Today's News

  • McMillan talks 'Moneyball'

    Los Alamos National Laboratory director Charlie McMillan spent the good portion of his week in Washington and one of his stops was Capitol Hill where he testified at a hearing before a Senate Armed Services Subcommittee on Strategic Forces.

    McMillan used an interesting analogy when it came to describing the budget scenario at LANL.

    “You may have seen the film 'Moneyball,' based on the book of the same name. When I lived in the Bay Area, the Oakland A’s turned baseball’s conventional wisdom on its ear," McMillan said in his testimony.

  • Today in History for May 11th
  • 'Toppers close out Aztec, advance in state playoffs

    In the bottom of the fifth of a tight ballgame Friday, the Los Alamos Hilltoppers exploded. The Aztec Tigers imploded.

    Los Alamos pushed eight runs across in the bottom of the fifth to close out game one of the best-of-3 series in the first round of the Class 4A baseball tournament Friday. Los Alamos had three hits in the inning and Aztec committed five errors including a wild throw to the plate that brought home Trevor Pacheco to close out the contest early.

    The Hilltoppers won Friday’s game at Bomber Field 11-1.

    The Hilltoppers closed out Aztec Saturday with a 9-4 victory as it rallied from a 4-0 deficit at Bomber Field by scoring four runs in the fourth inning and adding five more in the fifth.

    Los Alamos likely will play top seeded Piedra Vista Thursday at LaCueva High School. Jake Downs got the win for the Hilltoppers, going the distance giving up eight hits.

    Friday’s game had all the earmarks of a pitcher’s duel early, with Tanner Moore retiring five straight to open the game – he struck out Los Alamos leadoff batter Connor Mang to open the first but Mang reached base on a passed ball. Moore probably didn’t realize it at the time, but that passed ball would be a harbinger of things to come.

  • Oregon Airport Stripper Fights $1K Federal Fine
  • SF Children's Museum unveils STEM exhibit

    Change is in the air at the Santa Fe Children’s Museum, thanks to a collaboration between SFCM and the Santa Fe Institute (SFI), funded by a grant from the Delle Foundation. The result — a collection of new exhibits entitled “The Science of Cities” — will be unveiled to the public from 3-6 p.m. Saturday at the museum.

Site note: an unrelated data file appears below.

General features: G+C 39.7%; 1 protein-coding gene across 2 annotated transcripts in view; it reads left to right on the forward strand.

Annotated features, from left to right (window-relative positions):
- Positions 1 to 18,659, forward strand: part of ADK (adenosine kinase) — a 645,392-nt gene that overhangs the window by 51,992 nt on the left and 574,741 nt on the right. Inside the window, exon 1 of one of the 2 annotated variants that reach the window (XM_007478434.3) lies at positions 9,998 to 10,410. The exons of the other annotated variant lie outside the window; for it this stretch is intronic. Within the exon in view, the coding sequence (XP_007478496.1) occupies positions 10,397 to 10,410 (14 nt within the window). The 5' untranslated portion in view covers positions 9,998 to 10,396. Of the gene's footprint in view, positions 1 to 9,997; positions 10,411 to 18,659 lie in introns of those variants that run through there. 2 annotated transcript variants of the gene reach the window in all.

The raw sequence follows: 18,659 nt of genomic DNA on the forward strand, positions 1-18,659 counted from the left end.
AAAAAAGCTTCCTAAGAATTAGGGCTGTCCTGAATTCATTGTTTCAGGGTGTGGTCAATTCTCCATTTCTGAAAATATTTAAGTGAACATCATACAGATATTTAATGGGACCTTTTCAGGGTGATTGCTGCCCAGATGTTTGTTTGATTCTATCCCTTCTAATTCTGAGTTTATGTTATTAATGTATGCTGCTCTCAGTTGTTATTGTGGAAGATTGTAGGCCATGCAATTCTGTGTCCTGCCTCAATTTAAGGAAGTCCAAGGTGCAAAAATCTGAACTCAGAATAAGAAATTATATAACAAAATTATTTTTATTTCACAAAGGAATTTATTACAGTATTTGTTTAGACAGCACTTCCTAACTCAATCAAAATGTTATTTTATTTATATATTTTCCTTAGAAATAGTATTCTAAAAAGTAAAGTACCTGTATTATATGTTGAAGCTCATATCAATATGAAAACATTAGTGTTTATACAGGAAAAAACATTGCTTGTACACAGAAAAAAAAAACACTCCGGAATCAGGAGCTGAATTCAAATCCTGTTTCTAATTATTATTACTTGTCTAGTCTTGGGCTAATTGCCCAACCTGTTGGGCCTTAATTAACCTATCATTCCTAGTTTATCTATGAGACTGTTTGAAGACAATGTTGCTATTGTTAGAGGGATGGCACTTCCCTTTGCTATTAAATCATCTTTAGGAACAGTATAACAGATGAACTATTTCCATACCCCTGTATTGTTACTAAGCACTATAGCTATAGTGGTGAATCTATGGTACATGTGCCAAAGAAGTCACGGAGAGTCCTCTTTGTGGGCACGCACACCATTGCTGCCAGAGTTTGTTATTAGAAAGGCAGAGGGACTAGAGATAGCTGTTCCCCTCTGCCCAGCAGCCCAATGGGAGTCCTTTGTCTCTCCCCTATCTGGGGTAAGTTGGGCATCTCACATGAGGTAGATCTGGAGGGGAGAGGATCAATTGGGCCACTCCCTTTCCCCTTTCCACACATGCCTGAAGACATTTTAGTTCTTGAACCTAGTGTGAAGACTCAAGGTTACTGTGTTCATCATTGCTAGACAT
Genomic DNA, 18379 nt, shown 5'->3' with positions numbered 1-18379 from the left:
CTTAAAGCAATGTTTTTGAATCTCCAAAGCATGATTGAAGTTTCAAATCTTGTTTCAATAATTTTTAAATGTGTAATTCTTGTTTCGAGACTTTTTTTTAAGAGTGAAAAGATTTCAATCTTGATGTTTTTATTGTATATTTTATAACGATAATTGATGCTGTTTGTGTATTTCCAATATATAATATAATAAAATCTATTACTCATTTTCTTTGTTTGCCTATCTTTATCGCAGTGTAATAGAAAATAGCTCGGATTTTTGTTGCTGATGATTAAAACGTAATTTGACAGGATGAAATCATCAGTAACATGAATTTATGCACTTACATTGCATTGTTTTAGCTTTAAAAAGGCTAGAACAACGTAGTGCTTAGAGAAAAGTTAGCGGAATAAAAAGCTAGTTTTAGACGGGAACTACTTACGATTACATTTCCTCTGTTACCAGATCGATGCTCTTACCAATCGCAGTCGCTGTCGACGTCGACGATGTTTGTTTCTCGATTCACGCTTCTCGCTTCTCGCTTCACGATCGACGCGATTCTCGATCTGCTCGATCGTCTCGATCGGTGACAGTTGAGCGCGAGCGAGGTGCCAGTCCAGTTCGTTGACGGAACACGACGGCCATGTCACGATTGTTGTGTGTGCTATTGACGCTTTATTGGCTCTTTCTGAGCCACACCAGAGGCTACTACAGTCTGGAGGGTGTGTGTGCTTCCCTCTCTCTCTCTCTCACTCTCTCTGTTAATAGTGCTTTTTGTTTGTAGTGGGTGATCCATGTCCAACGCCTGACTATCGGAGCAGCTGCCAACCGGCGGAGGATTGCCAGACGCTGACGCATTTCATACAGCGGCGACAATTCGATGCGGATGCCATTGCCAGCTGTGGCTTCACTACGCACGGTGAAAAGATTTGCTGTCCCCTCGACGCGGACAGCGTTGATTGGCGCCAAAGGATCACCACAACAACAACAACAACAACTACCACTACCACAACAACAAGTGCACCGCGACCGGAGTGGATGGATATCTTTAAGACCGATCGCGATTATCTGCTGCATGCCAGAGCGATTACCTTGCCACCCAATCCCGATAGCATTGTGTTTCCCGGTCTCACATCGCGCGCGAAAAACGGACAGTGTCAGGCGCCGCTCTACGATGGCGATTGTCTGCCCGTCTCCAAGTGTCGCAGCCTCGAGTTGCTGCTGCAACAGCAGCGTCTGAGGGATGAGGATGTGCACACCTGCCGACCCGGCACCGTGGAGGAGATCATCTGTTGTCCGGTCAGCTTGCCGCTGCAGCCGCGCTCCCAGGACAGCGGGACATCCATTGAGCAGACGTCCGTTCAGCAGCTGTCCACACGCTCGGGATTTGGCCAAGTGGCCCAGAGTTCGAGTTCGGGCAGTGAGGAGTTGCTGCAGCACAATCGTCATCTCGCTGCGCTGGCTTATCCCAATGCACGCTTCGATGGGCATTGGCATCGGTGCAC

In celebration, admission is free after 2 p.m., snacks will be provided by Dr. Field Goods Kitchen and DJ Eric Davis will be broadcasting live on KBAC 98.1.
    In 2011, SFCM received a $150,000 grant from the Delle Foundation to increase its appeal to older kids in the 10- to 14-year-old age range and to strengthen learning in STEM — science, technology, engineering, and math. SFCM partnered with SFI to create new exhibits based on or inspired by SFI research.
    The exhibits were designed and built by SFI’s exhibit partner, the Program in Interactive Technology, an intensive exhibit design class offered biannually by the New Mexico Highlands University Media Arts Department in partnership with the New Mexico Department of Cultural Affairs. PICT is an immersive class that provides media arts students with the opportunity for real world museum experience.
    According to Jacobs, a Santa Fe resident and frequent museum visitor with her two toddlers Eliot and Kieran:

  • Drought worsens in New Mexico

    ALBUQUERQUE (AP) — Major stretches of river have already gone dry, farmers are leaving their land fallow, and cities are clamping down on water use, but things in New Mexico just went from bad to worse Thursday.
    The latest map from federal forecasters shows exceptional drought has spread from a quarter of New Mexico to nearly 40 percent in just one week. At this time last year, less than one-tenth of the state was affected by what is considered the worst category of drought.
    New Mexico — the nation’s fifth largest state — is in the worst shape of any state, and conditions have only intensified over the past seven days.